February 12, 2017
Sixth Sunday in Ordinary Time
SIR 15:15-20 PS 119:1-2, 4-5, 17-18, 33-34 1 COR 2:6-10 MT 5:17-37
Today’s Gospel reading is a continuation of Jesus’ Sermon on the Mount – and make no mistake about it, today’s is chock full of hard yet beautiful teachings. If you were fortunate to hear the entire Gospel read at Mass today, and not just the unbracketed portions, you heard Jesus say:
“Do not think that I have come to abolish the law or the prophets. I have come not to abolish but to fulfill.”
“Therefore, whoever breaks one of the least of these commandments and teaches others to do so will be called least in the kingdom of heaven.”
“Therefore, if you bring your gift to the altar, and there recall that your brother has anything against you, leave your gift there at the altar, go first and be reconciled with your brother, and then come offer your gift.”
“…and whoever says to his brother ‘Raqa’, will be answerable to the Sanhedrin, and whoever says ‘You fool’, will be liable to fiery Gehenna.”
“If your right eye causes you to sin, tear it out and throw it away. It is better for you to lose one of your members than to have your whole body thrown into Gehenna. And if your right hand causes you to sin, cut it off and throw it away. It is better for you to lose one of your members than to have your whole body go into Gehenna.”
These passages describe several characteristics of being a disciple of Jesus. Some quite graphically, in fact. Last week, He said we must be salt and light. This week, He gives us examples of what that looks like. It’s not as simple as merely following the Mosaic Law through external ritual or automatic response. Anybody can do that. Jesus is teaching us we must fulfill the intent of the Law. He said our righteousness must surpass that of the scribes and Pharisees. Say what? Did Jesus just say those guys were righteous? Weren’t they the antithesis of righteousness?
Yes and no. They knew and obeyed the letter of the law, yet failed to see the law’s intent: love God, and love your neighbor. Be hard on yourself, but merciful to others. Seek reconciliation. Be quick to forgive. Have integrity. Treat others with dignity. The scribes and Pharisees were righteous in their faithfulness to the law’s letter – and Jesus never says that’s a bad thing – but they weren’t fully righteous. Jesus commands his disciples to live the fullness of the law – in our hearts as well as in our deeds. It’s all or nothing.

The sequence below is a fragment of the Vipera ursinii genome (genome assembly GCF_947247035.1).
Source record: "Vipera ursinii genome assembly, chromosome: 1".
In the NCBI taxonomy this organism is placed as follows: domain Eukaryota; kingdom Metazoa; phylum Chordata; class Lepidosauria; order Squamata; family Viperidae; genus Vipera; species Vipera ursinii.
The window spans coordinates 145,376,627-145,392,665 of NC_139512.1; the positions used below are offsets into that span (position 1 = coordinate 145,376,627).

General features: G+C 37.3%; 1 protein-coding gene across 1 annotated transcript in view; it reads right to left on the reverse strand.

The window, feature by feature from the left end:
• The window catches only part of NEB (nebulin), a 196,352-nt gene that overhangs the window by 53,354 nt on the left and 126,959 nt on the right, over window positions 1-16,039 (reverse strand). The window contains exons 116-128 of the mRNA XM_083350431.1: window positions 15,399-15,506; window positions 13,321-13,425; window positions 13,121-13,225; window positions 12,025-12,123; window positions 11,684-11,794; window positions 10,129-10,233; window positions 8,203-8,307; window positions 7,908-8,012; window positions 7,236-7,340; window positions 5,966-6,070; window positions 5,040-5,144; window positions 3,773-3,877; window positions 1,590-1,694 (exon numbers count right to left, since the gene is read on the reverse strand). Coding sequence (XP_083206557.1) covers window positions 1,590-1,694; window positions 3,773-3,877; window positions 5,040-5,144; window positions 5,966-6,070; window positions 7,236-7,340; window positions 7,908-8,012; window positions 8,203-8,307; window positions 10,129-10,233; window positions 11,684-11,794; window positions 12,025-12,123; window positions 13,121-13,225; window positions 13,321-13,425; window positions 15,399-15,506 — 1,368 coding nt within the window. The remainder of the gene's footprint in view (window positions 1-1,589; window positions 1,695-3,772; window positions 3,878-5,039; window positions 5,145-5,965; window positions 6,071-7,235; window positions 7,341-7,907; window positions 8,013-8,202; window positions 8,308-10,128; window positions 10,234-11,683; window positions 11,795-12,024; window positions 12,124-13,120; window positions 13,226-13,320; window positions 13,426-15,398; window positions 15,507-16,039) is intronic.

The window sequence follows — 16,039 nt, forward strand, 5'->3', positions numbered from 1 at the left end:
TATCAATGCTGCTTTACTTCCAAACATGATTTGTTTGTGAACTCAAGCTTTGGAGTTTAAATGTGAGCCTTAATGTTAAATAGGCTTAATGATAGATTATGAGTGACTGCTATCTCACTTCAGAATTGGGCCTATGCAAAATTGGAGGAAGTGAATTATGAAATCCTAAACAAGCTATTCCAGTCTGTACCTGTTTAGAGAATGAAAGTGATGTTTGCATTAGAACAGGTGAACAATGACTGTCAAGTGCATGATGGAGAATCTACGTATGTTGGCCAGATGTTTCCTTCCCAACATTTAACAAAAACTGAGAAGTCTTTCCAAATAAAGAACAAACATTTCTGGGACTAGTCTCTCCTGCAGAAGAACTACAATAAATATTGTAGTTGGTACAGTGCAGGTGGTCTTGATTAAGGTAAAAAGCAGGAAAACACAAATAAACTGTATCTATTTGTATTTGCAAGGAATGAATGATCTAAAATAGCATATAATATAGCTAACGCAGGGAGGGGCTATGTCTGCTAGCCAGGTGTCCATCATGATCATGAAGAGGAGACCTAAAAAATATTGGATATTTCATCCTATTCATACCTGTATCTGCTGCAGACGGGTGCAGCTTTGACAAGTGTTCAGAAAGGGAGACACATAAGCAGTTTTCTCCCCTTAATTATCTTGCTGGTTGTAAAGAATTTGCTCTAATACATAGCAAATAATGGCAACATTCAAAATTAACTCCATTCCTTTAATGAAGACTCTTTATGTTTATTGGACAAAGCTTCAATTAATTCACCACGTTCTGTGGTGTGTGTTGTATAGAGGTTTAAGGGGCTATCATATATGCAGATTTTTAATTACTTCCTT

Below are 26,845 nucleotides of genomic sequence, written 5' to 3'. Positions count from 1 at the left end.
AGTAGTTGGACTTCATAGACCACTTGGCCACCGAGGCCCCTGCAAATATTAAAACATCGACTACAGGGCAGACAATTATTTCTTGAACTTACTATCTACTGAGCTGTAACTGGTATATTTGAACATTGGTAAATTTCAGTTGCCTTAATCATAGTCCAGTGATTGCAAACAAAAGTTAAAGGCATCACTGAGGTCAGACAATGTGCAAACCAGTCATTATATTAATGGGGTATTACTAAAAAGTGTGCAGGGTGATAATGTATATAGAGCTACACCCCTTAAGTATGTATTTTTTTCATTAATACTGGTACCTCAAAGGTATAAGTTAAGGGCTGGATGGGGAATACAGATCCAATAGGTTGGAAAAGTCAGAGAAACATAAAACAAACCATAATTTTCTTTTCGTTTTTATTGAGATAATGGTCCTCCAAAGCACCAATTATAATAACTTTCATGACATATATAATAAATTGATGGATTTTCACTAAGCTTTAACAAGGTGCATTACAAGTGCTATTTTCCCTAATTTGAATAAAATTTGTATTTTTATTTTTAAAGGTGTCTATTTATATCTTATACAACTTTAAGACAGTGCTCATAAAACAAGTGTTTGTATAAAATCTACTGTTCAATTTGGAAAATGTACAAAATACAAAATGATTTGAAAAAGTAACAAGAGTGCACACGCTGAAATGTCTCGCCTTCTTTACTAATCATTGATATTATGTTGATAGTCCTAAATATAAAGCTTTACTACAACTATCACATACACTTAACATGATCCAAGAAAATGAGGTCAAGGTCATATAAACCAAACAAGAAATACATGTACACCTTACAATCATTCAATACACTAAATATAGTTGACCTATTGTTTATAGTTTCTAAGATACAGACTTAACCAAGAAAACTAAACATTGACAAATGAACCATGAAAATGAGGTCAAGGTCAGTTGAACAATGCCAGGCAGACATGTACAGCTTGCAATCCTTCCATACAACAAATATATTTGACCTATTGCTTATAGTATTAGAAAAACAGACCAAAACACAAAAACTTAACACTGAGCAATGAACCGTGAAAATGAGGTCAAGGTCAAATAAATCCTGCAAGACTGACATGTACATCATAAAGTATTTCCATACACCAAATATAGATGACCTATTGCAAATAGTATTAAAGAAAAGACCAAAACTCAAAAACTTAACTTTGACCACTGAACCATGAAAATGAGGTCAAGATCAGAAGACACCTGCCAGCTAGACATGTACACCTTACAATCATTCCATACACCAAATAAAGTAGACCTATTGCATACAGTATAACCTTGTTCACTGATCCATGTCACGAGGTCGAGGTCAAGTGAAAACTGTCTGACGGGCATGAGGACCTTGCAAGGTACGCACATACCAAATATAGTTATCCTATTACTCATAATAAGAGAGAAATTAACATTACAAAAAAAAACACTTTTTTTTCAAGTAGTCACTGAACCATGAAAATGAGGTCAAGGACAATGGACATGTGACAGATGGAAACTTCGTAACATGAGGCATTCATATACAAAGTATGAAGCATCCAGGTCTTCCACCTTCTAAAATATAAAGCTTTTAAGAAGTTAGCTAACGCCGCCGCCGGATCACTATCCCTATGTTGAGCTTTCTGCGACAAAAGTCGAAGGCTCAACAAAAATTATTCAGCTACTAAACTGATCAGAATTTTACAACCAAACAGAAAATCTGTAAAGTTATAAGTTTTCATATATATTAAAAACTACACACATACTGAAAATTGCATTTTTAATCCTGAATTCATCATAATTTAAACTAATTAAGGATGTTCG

Let’s not kid ourselves: discipleship is hard. Today’s Gospel is full of hard sayings, and harder ones are forthcoming. Discipleship is a narrow road to navigate. It’s been hard since the Church’s beginning, but it’s not impossible. We have the examples of the saints and martyrs, of the many holy men and women throughout the history of the faith to guide us. We have the Sacraments to strengthen us. We can place unfailing hope in what awaits us as a reward for our faithfulness. As St Paul wrote in today’s second reading:
“What eye has not seen, and ear has not heard, and what has not entered the human heart, what God has prepared for those who love him…”
Many reject Christ’s call. The world desperately needs disciples, and doesn’t realize it because it continually rejects them. We see that rejection occurring daily…hourly…from minute-to-minute even, across social media platforms – the rancor, the anger, the hatred, the name-calling, the trolling. Catholics do it, in all areas of life: the Church, politics, social issues. I’ve been guilty of it. I’ve insulted way too many people, and I know I’ve called people fools on plenty of occasions. Society slips deeper into coarseness, it seems, and Catholics are contributing to leading society farther away from the ideals of discipleship. That’s not how it’s supposed to work. But it happens on blogs, on Facebook, on news sites, and in publications. Don’t get me wrong – many many Catholics being the salt of the earth and the light of the world, but let’s be honest – we have been like the scribes and Pharisees more than we might care to admit.
So, if Facebook causes you to sin, delete the app. It is better for you to not see cute kitten videos than to have your whole body cast into Gehenna. And if Twitter causes you to sin, delete the app. It is better for you to lose a social media platform than to have your whole body enter Gehenna in 140 characters or fewer.
Or something like that.